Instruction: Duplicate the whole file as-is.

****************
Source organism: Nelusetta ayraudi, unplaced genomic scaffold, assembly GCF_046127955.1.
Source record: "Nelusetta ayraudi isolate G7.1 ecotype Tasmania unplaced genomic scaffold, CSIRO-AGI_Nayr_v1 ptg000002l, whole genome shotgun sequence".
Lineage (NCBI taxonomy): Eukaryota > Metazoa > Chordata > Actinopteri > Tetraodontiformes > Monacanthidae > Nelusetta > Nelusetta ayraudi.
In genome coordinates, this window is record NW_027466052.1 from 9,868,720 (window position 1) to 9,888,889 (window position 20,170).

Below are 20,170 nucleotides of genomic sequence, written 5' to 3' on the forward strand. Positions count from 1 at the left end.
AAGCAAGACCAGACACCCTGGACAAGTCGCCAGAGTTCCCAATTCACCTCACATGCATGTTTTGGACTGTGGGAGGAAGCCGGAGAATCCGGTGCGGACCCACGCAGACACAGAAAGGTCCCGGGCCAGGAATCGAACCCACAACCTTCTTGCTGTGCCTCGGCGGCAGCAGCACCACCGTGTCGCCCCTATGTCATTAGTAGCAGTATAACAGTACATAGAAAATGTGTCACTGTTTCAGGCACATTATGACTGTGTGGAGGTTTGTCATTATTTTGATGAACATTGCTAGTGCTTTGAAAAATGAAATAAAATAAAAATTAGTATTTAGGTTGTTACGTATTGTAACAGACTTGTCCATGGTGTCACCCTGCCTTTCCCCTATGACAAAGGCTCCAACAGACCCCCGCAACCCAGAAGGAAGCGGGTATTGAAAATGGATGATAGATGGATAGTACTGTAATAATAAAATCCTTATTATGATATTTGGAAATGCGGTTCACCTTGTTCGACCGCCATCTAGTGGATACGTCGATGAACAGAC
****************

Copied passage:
Source organism: Nelusetta ayraudi, unplaced genomic scaffold, assembly GCF_046127955.1.
Source record: "Nelusetta ayraudi isolate G7.1 ecotype Tasmania unplaced genomic scaffold, CSIRO-AGI_Nayr_v1 ptg000002l, whole genome shotgun sequence".
Lineage (NCBI taxonomy): Eukaryota > Metazoa > Chordata > Actinopteri > Tetraodontiformes > Monacanthidae > Nelusetta > Nelusetta ayraudi.
In genome coordinates, this window is record NW_027466052.1 from 9,868,720 (window position 1) to 9,888,889 (window position 20,170).

Below are 20,170 nucleotides of genomic sequence, written 5' to 3' on the forward strand. Positions count from 1 at the left end.
AAGCAAGACCAGACACCCTGGACAAGTCGCCAGAGTTCCCAATTCACCTCACATGCATGTTTTGGACTGTGGGAGGAAGCCGGAGAATCCGGTGCGGACCCACGCAGACACAGAAAGGTCCCGGGCCAGGAATCGAACCCACAACCTTCTTGCTGTGCCTCGGCGGCAGCAGCACCACCGTGTCGCCCCTATGTCATTAGTAGCAGTATAACAGTACATAGAAAATGTGTCACTGTTTCAGGCACATTATGACTGTGTGGAGGTTTGTCATTATTTTGATGAACATTGCTAGTGCTTTGAAAAATGAAATAAAATAAAAATTAGTATTTAGGTTGTTACGTATTGTAACAGACTTGTCCATGGTGTCACCCTGCCTTTCCCCTATGACAAAGGCTCCAACAGACCCCCGCAACCCAGAAGGAAGCGGGTATTGAAAATGGATGATAGATGGATAGTACTGTAATAATAAAATCCTTATTATGATATTTGGAAATGCGGTTCACCTTGTTCGACCGCCATCTAGTGGATACGTCGATGAACAGAC